Planning for safety entails gathering information about any risks present, such as slippery slopes, places where rocks slide, and of course the weather conditions for the days when you’ll be out trekking.
Prior study through maps and information available online can help you memorize easily recognizable features across the terrain, such as lakes, a cluster of trees, a huge rock, a cave, etc.
This will help you navigate the route with ease, and if required, even without a map or a GPS system. Staying safe also means that you be aware of any electric fences, private properties, risks from wild animals, hunting season, mating season, and such details.
What to Carry in Your Backpack for an Off-Trail Trek?
Ideally, you must travel light but not at the cost of leaving out essentials. Pack items according to the frequency with which you’ll be using them, for example, food, water, maps, and if it’s nearing dusk then a flashlight.
Layered clothing lets you travel light and also stay warm. Pack waterproof jackets and pants, if required. If you plan on camping, then pack a sleeping bag, a tent, and sandals to wear at the end of the day.
A first-aid kit, pocket-knife, extra batteries, waterproof pouches, and matches are essentials that you want to carry on all hikes.
Tips for Successful Off-Trail Trekking
Know Your Limitations
If you’re a beginner, then get used to off-trail hiking by first trying out easier terrains, such as subalpine meadows or even a valley between two peaks. You can also cover the distance between two trails via the forest; it’s a relatively safe way to cut your teeth with this exciting activity.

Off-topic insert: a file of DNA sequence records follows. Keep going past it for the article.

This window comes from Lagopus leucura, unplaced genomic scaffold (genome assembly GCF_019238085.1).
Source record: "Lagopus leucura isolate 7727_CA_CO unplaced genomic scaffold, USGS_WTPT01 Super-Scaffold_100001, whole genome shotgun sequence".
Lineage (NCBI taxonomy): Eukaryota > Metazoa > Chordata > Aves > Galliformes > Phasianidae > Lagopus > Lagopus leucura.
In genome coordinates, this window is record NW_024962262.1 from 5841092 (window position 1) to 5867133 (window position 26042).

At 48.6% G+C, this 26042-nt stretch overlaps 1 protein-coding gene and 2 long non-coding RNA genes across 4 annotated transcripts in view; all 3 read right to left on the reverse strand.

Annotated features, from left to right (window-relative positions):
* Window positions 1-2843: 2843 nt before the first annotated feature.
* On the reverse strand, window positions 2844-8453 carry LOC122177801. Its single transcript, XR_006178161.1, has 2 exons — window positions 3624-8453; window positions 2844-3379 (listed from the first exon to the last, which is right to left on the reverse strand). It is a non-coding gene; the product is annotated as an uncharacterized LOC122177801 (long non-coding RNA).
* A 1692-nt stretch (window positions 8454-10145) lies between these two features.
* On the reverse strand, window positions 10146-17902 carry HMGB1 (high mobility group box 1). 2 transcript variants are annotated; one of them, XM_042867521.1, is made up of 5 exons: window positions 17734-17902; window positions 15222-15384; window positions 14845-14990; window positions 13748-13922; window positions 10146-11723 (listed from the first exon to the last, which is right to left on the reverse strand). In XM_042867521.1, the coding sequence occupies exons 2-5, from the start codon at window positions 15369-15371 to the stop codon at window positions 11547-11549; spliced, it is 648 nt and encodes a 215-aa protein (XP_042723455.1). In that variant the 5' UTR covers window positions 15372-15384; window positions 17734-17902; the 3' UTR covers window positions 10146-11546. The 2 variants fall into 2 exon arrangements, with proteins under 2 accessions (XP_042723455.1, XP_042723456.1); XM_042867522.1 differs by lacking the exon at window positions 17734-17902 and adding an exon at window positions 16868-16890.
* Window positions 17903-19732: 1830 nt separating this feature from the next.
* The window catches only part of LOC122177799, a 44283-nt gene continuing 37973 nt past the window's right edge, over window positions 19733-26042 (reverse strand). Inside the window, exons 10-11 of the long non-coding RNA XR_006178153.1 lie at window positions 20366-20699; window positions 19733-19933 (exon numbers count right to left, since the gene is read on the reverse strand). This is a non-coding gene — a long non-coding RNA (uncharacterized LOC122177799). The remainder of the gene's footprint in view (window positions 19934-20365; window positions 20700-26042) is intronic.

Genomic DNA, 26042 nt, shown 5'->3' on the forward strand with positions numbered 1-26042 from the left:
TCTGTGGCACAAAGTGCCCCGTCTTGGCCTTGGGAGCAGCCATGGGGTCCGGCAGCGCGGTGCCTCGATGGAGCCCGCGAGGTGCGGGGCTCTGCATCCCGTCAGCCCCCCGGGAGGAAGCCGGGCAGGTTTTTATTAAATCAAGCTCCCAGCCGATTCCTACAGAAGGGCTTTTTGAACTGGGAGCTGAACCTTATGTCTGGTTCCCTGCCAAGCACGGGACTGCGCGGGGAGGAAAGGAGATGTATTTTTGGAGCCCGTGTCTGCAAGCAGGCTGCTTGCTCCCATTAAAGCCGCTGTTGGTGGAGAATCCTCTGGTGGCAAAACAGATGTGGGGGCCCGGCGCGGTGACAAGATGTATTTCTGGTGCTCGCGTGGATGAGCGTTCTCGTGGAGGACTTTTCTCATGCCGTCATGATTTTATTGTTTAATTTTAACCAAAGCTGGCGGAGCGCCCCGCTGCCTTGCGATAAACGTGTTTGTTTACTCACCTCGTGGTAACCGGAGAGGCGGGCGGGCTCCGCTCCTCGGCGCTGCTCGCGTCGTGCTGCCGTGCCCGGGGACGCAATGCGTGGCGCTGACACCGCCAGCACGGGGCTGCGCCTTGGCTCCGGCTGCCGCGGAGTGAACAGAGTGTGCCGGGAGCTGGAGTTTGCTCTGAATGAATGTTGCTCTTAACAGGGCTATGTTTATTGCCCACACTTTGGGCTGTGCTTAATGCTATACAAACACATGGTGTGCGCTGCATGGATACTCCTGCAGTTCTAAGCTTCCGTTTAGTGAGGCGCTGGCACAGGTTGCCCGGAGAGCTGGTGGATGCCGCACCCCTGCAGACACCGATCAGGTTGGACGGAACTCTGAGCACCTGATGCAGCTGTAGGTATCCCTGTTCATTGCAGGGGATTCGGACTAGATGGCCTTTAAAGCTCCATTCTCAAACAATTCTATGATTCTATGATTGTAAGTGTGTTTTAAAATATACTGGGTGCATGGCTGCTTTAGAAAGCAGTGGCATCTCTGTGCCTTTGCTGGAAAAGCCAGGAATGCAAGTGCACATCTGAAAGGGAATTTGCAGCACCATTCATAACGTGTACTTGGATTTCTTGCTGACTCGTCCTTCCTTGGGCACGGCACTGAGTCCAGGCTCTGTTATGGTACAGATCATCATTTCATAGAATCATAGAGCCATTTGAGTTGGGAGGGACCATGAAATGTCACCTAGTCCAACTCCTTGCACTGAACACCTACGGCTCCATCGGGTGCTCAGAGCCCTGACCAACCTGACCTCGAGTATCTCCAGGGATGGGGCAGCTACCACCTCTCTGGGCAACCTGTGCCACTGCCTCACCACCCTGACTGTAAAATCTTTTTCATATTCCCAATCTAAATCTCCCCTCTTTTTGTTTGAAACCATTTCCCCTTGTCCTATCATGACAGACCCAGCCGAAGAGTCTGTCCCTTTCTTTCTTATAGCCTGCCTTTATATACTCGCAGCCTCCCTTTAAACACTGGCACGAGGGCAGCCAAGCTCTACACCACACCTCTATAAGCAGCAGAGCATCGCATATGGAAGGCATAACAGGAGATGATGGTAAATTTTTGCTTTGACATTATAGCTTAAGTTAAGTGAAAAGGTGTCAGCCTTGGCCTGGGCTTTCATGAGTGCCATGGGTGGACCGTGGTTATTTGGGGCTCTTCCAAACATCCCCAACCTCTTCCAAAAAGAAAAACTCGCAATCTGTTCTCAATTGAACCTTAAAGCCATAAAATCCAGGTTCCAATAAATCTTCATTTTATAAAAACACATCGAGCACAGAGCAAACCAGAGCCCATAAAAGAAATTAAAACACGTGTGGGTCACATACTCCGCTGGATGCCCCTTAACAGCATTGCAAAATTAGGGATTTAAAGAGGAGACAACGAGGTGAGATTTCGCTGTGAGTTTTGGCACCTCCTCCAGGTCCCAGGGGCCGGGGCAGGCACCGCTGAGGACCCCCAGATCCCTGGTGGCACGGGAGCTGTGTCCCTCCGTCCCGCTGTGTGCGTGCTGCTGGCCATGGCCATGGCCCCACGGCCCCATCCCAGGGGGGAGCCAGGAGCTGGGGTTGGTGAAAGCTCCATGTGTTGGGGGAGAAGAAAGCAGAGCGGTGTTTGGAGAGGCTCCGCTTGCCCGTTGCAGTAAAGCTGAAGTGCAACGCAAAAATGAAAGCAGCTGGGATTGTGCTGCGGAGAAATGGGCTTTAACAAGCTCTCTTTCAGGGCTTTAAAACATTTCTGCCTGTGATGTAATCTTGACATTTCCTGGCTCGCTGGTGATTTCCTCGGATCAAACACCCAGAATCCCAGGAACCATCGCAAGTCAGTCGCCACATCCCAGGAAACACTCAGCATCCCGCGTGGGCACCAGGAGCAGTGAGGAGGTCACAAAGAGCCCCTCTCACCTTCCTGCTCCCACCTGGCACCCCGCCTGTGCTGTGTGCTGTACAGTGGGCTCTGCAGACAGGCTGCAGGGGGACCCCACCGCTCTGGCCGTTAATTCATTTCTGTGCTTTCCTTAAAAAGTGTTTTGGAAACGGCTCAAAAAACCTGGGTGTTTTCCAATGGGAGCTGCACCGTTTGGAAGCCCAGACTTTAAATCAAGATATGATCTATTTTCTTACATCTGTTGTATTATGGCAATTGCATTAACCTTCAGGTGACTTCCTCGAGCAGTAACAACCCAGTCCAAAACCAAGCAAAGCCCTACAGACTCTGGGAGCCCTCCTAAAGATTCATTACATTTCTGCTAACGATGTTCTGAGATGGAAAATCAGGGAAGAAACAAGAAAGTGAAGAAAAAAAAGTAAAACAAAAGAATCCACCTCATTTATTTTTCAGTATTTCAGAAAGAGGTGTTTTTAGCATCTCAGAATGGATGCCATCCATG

Venture farther each time to build confidence and gain insight into the attributes and skills required for tackling and traversing a given terrain. For example, you may come across an unexpected obstacle on the route; it could be an uprooted tree, or a pool left behind from a flash flood.
Learn What Works For You
You have to get across with minimum fuss and risk, there’s learning in it.
- You’ll learn to test rocks and boulders for stability before putting your weight on it.
- When you hit stretches where the canopy above is thick, you may not be able to use the sun or other features as guides. That’s when you may need to use a compass.
- Over a couple of treks, you’ll learn about the things that you need to carry and those you can dispense with.
- You’ll learn if your hiking boots afford you grip on the scree and are comfortable enough for wearing all day. Good hiking boots are lightweight, well balanced, with a sole that grips, well cushioned, and are breathable.
- Treks of easy to medium difficulty are an opportunity to learn how to read a map and minimize reliance on a GPS system that may die out unexpectedly.